Fishy busi­ness: The largest and ar­guably the loveli­est river on the Sun­shine Coast, the sandy-bot­tomed Ma­roochy River is a big at­trac­tion for fam­i­lies and fish­er­men. The wa­ter­way is teem­ing with flat­head, tai­lor, dart, bream and whit­ing, and there are sev­eral ex­cel­lent fish­ing points along its banks, as well as at the mouth, where the fresh­wa­ter streams meet the surf beach. Some of the best fish­ing oc­curs at Cot­ton Tree and Pin­cush­ion in the south chan­nel, where an­glers can cast from the shores of two car­a­van parks.

Head to the hin­ter­land: Set amid lush farms and pock­ets of rain­for­est on the Black­all Ranges, the scenic hin­ter­land towns of Maleny, Montville, Flax­ton and Maple­ton of­fer great sight­see­ing. The four towns are lo­cated about 30 to 40 min­utes from Noosa or Ma­roochy­dore and boast a plethora of cafes, gal­leries, bou­tiques and whole­food stores. The largest town, Maleny, has some qual­ity shops, in­clud­ing the splen­did Rosetta book­shop and the well-stocked Maple Street Co-op, sell­ing or­ganic and lo­cal pro­duce. Montville re­ally is the pick of the towns, though, with its glo­ri­ous views of the coastal plains, hap­pen­ing cafes and trendy gift­ware shops. Don’t miss the 1.3km Wom­poo cir­cuit board­walk in the Maple­ton Na­tional Park.

Tasty at­trac­tion: The Gin­ger Fac­tory at Yan­d­ina, with its pro­cess­ing fa­cil­i­ties, restau­rant, shop, rides and grounds, of­fers an in­ter­est­ing al­ter­na­tive to more main­stream Sun­shine Coast at­trac­tions. There’s a ter­rific ice cream­ery, di­verse range of gin­ger prod­ucts to sam­ple and buy, a her­itage-style Ginger­town and lovely gar­dens brim­ming with out­landish gin­ger flow­ers. Kids, es­pe­cially, find the place en­chant­ing. En­try is free but charges ap­ply for some tours. www.gin­ger­fac­

Wa­ter worlds: The Sun­shine Coast has a va­ri­ety of ex­cel­lent pub­lic pools, in­clud­ing the won­der­ful Noosa Aquatic Cen­tre, with its shaded chil­dren’s wad­ing area. But per­haps the best is at Cot­ton Tree, Ma­roochy­dore. Sit­u­ated on the Ma­roochy River next to the Cot­ton Tree Car­a­van Park, the aquatic cen­tre has 50m and 25m pools, a hy­drother­apy bath and two shaded wad­ing zones. Adults, $4.10; chil­dren and con­ces­sions, $3.30.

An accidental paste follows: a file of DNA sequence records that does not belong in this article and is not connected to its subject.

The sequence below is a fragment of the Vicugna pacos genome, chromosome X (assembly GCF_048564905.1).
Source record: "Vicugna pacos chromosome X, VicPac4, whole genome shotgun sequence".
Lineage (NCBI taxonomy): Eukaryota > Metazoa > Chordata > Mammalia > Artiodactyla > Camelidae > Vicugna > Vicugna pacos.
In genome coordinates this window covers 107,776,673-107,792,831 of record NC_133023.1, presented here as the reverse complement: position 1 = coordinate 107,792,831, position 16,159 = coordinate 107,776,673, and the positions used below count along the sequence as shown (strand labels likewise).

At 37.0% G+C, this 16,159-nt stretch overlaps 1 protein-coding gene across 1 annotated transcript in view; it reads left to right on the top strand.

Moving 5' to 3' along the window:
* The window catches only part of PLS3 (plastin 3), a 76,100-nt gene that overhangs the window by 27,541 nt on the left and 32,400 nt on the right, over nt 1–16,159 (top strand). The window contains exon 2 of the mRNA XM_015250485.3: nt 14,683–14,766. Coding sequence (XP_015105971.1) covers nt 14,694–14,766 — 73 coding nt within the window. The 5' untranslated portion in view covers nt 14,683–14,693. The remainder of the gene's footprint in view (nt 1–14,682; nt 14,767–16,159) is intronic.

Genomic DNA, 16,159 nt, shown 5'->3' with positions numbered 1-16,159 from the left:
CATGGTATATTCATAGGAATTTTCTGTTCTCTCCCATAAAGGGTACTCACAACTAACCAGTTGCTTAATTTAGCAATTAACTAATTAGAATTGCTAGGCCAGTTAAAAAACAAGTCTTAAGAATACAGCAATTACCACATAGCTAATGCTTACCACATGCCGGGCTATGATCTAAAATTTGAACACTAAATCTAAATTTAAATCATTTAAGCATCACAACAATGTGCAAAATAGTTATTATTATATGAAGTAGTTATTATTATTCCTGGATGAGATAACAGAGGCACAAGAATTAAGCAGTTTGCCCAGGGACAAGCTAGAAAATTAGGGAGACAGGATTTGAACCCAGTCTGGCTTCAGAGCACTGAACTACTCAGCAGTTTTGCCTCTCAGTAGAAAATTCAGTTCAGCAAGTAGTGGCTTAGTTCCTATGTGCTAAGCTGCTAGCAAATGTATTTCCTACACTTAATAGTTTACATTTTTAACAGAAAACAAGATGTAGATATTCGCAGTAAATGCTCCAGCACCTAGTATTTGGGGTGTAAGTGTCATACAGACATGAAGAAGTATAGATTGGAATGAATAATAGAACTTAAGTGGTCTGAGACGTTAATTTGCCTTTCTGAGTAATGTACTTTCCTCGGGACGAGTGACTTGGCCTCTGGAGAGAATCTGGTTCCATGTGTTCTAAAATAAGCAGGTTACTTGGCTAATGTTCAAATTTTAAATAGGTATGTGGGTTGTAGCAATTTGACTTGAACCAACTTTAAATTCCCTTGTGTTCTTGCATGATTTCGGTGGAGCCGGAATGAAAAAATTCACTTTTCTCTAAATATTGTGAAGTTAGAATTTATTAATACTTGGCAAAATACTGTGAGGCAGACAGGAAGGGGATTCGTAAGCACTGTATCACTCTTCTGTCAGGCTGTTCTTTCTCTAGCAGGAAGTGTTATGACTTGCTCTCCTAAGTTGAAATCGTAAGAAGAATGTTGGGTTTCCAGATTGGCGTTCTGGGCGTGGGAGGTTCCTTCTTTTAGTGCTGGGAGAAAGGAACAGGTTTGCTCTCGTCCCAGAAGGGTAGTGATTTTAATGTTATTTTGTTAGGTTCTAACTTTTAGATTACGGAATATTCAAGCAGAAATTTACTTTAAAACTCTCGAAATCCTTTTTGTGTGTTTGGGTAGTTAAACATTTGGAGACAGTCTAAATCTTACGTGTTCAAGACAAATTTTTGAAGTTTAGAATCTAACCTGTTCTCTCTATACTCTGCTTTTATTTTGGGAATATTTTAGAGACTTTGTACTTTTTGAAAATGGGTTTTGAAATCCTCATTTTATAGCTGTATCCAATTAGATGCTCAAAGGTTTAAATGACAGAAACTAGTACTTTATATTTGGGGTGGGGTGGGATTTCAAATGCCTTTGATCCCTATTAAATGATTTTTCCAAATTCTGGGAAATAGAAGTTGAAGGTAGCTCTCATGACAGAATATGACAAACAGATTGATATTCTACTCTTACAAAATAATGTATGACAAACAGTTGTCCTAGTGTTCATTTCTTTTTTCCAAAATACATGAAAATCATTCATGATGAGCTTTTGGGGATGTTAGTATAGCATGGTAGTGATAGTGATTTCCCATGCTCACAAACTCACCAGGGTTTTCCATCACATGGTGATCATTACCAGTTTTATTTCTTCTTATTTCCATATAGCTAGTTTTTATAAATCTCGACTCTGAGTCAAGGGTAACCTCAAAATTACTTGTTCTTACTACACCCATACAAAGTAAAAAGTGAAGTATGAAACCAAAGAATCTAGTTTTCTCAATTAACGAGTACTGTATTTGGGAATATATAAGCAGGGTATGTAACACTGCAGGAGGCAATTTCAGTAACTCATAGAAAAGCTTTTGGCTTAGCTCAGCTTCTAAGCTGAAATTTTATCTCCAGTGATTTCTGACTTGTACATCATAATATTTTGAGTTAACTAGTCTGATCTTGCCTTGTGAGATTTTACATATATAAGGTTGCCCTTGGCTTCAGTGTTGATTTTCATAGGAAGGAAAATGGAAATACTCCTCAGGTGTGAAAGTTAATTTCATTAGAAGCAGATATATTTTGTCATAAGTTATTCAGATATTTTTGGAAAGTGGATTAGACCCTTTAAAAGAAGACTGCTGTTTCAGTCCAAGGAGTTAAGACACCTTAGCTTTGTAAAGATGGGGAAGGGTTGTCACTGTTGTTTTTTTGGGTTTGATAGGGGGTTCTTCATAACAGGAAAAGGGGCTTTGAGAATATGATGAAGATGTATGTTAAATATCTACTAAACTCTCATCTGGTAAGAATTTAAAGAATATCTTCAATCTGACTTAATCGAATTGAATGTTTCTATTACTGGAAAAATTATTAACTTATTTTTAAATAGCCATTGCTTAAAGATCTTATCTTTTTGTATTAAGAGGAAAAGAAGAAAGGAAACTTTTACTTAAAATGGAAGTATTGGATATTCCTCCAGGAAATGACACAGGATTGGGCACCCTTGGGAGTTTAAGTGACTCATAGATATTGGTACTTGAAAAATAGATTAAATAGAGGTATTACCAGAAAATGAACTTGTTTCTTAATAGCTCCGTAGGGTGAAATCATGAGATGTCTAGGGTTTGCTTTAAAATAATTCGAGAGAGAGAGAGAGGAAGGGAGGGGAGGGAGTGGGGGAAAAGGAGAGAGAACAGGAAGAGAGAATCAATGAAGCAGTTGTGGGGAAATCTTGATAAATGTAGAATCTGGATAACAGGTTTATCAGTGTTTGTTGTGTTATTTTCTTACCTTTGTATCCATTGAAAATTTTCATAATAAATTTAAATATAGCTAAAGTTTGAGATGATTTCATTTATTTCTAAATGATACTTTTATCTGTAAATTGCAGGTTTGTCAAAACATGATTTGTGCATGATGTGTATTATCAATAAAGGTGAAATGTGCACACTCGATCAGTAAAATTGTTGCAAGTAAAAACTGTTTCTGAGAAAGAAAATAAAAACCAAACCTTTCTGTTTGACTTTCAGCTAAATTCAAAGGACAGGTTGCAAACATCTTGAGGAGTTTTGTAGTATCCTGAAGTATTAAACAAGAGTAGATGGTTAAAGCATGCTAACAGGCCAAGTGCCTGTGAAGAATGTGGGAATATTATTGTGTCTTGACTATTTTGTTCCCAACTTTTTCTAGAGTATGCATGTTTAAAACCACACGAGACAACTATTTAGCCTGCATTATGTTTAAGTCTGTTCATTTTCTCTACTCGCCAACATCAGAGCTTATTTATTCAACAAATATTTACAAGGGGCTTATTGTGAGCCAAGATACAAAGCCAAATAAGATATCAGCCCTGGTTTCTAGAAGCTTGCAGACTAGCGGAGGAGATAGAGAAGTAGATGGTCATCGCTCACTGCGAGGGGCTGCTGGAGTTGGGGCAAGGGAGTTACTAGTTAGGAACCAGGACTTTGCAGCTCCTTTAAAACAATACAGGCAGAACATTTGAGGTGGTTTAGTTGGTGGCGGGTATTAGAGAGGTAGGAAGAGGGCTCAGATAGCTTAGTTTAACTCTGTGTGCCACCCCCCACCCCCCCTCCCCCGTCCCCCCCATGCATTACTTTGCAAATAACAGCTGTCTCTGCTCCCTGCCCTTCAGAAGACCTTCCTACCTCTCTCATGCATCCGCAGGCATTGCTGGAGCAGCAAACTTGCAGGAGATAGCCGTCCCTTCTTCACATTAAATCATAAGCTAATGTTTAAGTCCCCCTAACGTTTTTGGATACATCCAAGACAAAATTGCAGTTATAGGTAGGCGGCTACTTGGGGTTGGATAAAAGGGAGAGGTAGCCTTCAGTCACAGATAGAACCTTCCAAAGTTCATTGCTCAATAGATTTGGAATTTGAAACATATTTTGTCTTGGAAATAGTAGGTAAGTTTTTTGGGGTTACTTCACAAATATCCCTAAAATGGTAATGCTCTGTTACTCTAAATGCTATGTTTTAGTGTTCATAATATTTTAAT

Come the raw prawn: Mooloolaba is a din­ing and shop­ping hub, with glam­orous sea­side restau­rants and ca­sual take­away venues. The seafood here could not be fresher, with trawlers un­load­ing their hauls daily. Be­fore the best ones get away, try a kilo of fresh Mooloolaba prawns fol­lowed by fish and chips at the Spit, right where the trawlers come in. www.mooloolabae­s­

Beach and board: At $20 an hour, hir­ing a surf­board only just scrapes into this dol­lar-savvy se­ries, but for the sheer thrill of get­ting out on the waves the splurge is surely worth it. From Noosa to Caloun­dra, surf com­pa­nies of­fer hire of long boards (mal­ibus), short boards and even body boards; in­di­vid­ual or group lessons are also avail­able. For novices, the best place to learn surf­ing is prob­a­bly Noosa, where the surf is calm and small, and the wa­ter is sparklingly clean and warm. Good luck. www.learn­to­

www.tourism­sun­ This is the third in a se­ries of fea­tures on best-value op­tions in pop­u­lar Aus­tralian des­ti­na­tions. Next week: Dol­lar­wise Dar­win.

Noosa Main Beach, with its golden sand and calm, clean wa­ter, is the per­fect spot to let en­er­getic youngsters off the leash

Art and crafts: Montville, with cafes and bou­tiques, is a favourite hin­ter­land des­ti­na­tion

Step into his­tory: Lands­bor­ough Mu­seum